“I know what your password is, Mama.”
It’s usually a challenge to create a memorable password that still averts hackers just waiting to get their greedy little hands on your credit cards, personal records and…your I Tunes account? Or change your home screen picture on your phone? That is, it you’re dealing with a ten-year old hacker.
Who though computer savvy enough to decipher codes, mail and bank receipts or whatever it is those who hack rely upon—but instead utilizing stealth, lurking and hovering abilities and perhaps an uncanny ability to lip read. (Although whispering abilities of parents versus youth could lead one to believe they were whispering, or perhaps only moving their lips. But in fact were speaking in a loud enough tone for those with a short-term relationship with father time were easily able to see and hear.)
“No, you don’t.”
I feign confidence but my words come out stilted as I eye her warily. I’d been duped before. Fool me once, shame on you, fool me twice…”What do you think it is?”
“It is………” Laken repeats it exactly.
I struggle to maintain my ‘poker face’ and resist the urge to immediately run to the computer to change it. The girl was a master at reading body language. “No it’s not.” I scoff and snort at the ludicrousness of the idea that there was any way that could possibly be my password.
I receive a knowing look from Laken and what was probably a raised eyebrow, except it’s pale and undefined so yet unable to make much of a statement in a situation such as this.
I impatiently wait for her attention to waver.
Another teeney-bopper theme show song begins with loud, obnoxious music and a bunch of loud, obnoxious kids. All either rich, famous or boasting fabulous abilities in music/singing/dancing or magical abilities…utterly irresistible to preteens and perhaps making them wonder why they got stuck in a mediocre life in comparison.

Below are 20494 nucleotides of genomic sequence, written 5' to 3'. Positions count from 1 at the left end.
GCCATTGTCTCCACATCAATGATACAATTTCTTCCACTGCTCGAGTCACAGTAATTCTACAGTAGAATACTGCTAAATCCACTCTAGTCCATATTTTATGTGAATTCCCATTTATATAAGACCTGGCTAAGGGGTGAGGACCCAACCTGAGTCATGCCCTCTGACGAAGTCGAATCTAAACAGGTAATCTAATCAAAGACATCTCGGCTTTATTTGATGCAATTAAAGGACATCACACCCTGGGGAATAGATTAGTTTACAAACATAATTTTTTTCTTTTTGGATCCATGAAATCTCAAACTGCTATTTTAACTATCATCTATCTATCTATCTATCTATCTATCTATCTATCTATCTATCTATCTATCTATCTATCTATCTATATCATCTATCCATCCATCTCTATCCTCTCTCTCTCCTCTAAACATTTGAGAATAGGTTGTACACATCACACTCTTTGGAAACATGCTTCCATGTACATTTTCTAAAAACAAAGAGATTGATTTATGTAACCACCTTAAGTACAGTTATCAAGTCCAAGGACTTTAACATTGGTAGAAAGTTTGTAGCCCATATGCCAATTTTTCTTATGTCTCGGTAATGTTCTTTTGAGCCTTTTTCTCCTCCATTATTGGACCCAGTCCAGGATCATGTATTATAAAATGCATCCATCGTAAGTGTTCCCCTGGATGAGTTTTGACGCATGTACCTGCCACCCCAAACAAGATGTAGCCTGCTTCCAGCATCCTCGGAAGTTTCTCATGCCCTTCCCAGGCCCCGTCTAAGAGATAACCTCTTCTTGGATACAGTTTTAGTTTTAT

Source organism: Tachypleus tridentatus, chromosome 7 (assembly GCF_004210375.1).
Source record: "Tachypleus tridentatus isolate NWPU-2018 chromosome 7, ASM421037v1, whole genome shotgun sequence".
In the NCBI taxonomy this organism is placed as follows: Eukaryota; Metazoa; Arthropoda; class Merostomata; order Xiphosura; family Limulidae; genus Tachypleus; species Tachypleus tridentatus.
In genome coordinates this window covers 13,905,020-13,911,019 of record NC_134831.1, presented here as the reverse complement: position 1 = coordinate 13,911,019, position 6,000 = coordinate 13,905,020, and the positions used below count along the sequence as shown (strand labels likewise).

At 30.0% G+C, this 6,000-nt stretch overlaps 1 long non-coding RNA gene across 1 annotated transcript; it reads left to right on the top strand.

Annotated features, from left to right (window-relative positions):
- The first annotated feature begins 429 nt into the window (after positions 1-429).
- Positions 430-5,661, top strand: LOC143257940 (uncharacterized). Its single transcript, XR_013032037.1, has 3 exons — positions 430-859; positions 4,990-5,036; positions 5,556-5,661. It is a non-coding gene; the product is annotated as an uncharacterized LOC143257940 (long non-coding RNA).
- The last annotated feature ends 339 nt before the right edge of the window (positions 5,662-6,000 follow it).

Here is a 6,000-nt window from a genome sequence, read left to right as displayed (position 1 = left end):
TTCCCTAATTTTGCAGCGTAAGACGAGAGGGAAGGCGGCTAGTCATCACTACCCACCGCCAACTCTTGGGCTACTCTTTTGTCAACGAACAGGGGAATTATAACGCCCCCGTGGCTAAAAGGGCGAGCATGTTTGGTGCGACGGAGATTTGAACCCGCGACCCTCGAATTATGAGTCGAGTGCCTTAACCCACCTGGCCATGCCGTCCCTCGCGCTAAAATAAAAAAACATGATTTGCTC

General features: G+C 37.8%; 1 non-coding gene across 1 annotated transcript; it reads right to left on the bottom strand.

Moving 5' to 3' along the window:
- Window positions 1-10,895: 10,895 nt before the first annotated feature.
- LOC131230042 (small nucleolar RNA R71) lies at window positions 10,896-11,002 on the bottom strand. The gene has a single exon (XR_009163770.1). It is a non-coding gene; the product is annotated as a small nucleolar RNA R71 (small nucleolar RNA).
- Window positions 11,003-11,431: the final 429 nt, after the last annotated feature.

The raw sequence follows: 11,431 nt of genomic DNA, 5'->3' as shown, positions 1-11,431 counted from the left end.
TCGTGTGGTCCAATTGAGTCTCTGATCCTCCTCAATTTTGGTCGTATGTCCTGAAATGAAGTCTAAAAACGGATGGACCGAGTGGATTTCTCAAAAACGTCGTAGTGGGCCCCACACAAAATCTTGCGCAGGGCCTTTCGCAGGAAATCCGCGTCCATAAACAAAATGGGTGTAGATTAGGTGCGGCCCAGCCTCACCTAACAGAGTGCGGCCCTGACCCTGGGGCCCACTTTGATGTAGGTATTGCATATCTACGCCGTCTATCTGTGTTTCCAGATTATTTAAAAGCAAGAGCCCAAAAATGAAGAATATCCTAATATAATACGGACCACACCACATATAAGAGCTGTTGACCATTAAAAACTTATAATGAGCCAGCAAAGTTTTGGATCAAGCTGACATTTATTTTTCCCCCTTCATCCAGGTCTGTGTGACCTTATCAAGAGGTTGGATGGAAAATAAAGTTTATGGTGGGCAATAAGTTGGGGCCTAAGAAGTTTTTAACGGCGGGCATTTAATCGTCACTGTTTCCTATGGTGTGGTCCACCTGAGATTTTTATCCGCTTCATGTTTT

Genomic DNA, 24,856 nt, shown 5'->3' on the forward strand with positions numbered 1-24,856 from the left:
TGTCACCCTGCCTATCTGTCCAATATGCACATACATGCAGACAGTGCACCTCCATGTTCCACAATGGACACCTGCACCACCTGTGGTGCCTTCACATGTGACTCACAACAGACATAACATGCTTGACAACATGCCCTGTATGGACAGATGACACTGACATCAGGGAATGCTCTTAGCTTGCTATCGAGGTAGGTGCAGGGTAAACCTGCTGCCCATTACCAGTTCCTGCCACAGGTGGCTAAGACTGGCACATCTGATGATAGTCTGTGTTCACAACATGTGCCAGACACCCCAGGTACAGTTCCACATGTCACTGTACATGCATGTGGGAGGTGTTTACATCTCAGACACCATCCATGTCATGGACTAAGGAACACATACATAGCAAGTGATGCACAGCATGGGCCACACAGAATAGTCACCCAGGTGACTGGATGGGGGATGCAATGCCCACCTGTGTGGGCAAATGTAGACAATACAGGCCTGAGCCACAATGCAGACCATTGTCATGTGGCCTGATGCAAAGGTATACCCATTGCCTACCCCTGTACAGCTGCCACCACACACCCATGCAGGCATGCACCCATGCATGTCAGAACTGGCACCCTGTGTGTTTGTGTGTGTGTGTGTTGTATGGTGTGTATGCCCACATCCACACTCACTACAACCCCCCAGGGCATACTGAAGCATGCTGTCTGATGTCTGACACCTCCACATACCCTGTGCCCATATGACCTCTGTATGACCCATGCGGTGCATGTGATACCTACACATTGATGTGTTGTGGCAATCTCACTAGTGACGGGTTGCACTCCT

I quickly tap out the keys to change my password.
Determined THIS time she wouldn’t figure it out, though hesitant to make it too difficult that I won’t forget it. Memories of the password protection on my phone resurface in what became a battle of wits and ended with my fatigue and failing memory causing me to quit due to the multiple times I locked myself out with my inability to remember my own password.
I was fighting a losing battle.
My twins were born into the world of technology while I’d had to adapt as it emerged; often relying on them to help me figure out the remote on the television as if I’d not had one during my entire lifetime. Biting my tongue as I threw out the legendary, “Back when I was a kid…” trying to stop myself, but unable to—recounting when the first word processor arrived at our school. The giant monster dwarfed the table while a group of us huddled around; amazed it didn’t require the use of white out, or the magical correction tape that had made life so much easier.
Then bringing myself back to the more recent present (about five years ago), reminiscing when the twins could be fooled by spelling …although they let us feel secure some time, gaining information from our naivety in forgetting, as parents tend to with their babies, they could spell now and understood our secrets. Their learning to read and write totally fouled up the rest of our efforts at secret-keeping.
I looked at my ten-year old twins, thinking how they often made me feel old.
Getting caught up in the whirlwind of time passing and technology racing on… but then again, without them, I may not be able to work the new remote on the tv.